From teaching economics at Bangor College China, in Changsha, China – some reflections had been published here earlier, and also here – I arrived now – after some interim work in France and The Netherlands – in Munich, Bavaria, a generous grant from the Max-Planck-Institute for Social Law and Social Policy allows me occupying from today a research position for the next twelve month, looking at issues around digitisation – some books I asked for are already at my disposal on my new desk. And right at the beginning, after having been giving out against orthodox economics [not so much from a heterodox, but from an unorthodox position (or was it more from an alternative orthodoxy?)], I am now wondering if – cum grano salis – heterodox thinking is needed also when it comes to law?
[scan from: Johann Wolfgang Goethe, Faust – Der Tragödie Erster Teil, mit Illustrationen aus drei Jahrhunderten, ed. by Hans Hanning, Berlin: Rütting & Loening, 1982, 2nd ed., p. 123
Teufelspakt_Faust-Mephisto, by Julius Nisle]
And much as Marx did not ‘invent communism out of the blue’, but based it in historical analysis [see in particular Engels’ Work on ‘The Origin of the Family, Private Property, and the State’] , such historical review is also most valuable in jurisprudence. A nice passage I found – in a book by St Germain, writing on the Dialogues between a doctor of divinity and a student in the laws of England – and surely not suggesting that we find the alternatives in divinity …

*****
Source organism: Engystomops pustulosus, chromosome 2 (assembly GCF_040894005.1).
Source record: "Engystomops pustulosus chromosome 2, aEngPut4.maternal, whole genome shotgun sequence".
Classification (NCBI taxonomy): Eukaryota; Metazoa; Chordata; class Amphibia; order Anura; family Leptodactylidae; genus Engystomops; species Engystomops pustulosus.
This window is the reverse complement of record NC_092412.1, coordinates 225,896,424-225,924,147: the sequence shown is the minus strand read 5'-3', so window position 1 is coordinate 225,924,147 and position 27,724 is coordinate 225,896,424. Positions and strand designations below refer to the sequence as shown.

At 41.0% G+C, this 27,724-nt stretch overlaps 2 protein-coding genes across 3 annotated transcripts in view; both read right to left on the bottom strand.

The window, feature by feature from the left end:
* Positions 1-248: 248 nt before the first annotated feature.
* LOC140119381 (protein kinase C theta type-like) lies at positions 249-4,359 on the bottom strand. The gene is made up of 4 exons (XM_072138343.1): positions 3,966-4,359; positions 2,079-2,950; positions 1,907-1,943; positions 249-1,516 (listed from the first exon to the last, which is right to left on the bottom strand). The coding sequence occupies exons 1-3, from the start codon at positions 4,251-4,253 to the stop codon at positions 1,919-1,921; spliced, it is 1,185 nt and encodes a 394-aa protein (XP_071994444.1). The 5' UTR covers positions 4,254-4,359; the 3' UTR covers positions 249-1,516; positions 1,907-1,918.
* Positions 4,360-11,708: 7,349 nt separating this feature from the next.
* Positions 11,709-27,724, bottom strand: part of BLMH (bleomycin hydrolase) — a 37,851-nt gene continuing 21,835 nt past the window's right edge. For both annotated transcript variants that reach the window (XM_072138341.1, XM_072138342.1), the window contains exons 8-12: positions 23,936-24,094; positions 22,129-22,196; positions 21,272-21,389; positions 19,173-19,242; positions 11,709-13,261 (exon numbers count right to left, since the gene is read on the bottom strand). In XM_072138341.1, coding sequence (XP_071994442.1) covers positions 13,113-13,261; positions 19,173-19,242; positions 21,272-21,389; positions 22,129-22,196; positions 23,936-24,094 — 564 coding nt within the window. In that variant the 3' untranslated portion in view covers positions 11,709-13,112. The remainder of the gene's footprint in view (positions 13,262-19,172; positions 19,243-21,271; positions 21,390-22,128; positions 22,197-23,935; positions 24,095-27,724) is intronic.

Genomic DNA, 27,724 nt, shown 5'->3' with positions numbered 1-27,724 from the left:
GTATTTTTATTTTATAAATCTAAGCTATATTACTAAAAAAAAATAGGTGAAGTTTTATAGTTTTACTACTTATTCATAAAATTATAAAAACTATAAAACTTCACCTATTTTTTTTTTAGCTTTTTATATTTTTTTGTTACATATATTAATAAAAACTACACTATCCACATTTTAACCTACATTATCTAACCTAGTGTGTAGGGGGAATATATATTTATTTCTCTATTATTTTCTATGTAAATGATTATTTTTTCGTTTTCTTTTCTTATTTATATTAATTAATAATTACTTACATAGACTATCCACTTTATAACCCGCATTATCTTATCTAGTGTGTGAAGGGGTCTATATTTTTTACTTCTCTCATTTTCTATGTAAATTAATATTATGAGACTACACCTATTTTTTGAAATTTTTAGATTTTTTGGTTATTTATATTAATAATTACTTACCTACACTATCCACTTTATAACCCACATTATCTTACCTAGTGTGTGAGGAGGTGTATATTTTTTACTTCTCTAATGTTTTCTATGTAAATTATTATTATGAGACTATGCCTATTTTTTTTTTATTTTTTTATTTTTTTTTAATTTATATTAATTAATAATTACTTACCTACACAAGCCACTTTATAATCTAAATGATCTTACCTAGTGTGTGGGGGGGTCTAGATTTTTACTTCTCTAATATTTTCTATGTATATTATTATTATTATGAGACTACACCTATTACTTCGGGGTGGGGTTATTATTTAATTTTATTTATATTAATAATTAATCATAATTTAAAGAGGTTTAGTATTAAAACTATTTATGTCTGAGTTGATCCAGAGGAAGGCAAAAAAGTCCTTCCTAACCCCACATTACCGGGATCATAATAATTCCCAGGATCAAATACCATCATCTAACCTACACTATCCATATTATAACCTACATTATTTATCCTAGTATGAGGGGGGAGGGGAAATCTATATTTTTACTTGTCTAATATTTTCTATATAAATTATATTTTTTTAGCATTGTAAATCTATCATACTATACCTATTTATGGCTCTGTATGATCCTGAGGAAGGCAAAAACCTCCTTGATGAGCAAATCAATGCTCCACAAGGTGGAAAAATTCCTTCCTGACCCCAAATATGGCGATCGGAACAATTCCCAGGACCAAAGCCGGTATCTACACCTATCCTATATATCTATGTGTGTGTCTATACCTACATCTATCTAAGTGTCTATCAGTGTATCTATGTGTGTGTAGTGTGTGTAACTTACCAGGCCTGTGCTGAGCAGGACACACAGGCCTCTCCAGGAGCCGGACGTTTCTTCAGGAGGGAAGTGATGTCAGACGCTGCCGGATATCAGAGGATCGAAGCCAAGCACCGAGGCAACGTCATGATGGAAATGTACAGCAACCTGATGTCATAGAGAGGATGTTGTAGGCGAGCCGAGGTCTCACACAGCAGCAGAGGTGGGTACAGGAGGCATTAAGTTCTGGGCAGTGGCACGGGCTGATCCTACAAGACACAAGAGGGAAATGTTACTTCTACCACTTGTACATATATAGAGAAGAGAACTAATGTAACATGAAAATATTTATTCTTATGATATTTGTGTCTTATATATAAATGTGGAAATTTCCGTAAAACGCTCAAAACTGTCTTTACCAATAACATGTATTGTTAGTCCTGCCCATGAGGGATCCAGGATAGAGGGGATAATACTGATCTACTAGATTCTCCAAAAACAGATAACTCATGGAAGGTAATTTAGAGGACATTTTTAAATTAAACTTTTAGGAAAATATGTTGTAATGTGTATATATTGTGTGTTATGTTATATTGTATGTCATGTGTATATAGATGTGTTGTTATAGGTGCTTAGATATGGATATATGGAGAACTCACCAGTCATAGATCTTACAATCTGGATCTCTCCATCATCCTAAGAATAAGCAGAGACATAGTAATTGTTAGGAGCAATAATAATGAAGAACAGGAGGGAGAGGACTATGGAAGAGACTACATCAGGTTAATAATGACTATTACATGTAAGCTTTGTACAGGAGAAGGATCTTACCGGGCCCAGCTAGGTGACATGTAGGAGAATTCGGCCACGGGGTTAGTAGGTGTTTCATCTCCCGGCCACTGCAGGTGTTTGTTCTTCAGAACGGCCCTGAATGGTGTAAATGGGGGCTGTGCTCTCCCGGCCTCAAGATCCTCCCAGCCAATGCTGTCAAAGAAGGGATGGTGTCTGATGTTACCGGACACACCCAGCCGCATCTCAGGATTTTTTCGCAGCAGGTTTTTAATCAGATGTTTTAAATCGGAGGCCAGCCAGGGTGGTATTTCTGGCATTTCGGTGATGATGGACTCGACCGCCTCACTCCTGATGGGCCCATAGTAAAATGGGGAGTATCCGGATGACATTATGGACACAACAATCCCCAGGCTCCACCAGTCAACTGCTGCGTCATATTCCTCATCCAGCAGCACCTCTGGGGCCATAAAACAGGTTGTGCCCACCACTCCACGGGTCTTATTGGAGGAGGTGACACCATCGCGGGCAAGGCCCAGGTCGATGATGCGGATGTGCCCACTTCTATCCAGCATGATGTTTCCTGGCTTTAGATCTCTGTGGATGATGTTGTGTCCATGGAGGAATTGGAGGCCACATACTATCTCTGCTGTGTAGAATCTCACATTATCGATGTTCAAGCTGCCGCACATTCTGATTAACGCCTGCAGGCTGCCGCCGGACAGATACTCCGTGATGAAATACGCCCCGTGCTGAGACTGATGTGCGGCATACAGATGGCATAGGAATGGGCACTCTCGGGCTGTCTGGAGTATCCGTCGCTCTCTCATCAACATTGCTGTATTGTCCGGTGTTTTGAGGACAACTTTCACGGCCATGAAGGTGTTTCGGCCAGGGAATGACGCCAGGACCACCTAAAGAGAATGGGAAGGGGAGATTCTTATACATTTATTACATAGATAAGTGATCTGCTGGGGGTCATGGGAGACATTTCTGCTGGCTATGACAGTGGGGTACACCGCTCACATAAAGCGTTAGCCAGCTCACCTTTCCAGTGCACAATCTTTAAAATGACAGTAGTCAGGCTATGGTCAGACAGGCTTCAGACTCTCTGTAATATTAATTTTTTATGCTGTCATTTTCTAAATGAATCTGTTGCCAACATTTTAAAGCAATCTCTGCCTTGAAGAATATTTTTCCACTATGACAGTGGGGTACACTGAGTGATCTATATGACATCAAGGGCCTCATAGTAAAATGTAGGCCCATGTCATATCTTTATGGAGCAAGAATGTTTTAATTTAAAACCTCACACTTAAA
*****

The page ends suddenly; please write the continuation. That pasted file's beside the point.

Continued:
And so it appeareth, that equity taketh not away the very right, but only that that seemeth to be right
by the general words of the law. Nor it is not ordained against the cruelness of the law, for the law in such case generally taken is good in himself; but equity followeth the law in all particular cases where right and justice requireth, notwithstanding the general rule of the law be to the contrary. Wherefore it appeareth., that if any law were made by man without any such exception expressed or implied, it were manifestly unreasonable, and were not to be suffered …
Equity is a right wiseness that considereth all the particular circumstances of the deed, the which also is tempered with the sweetness of mercy. And such an equity must always be observed in every law of man, and in every general rule thereof: and that knew he well that said thus, Laws covet to be ruled by equity. And the wise man saith, Be not overmuch right wise;for the extreme right wiseness is extreme wrong: as who saith, If thou take all that the words of the law giveth thee thou shalt sometime do against the law.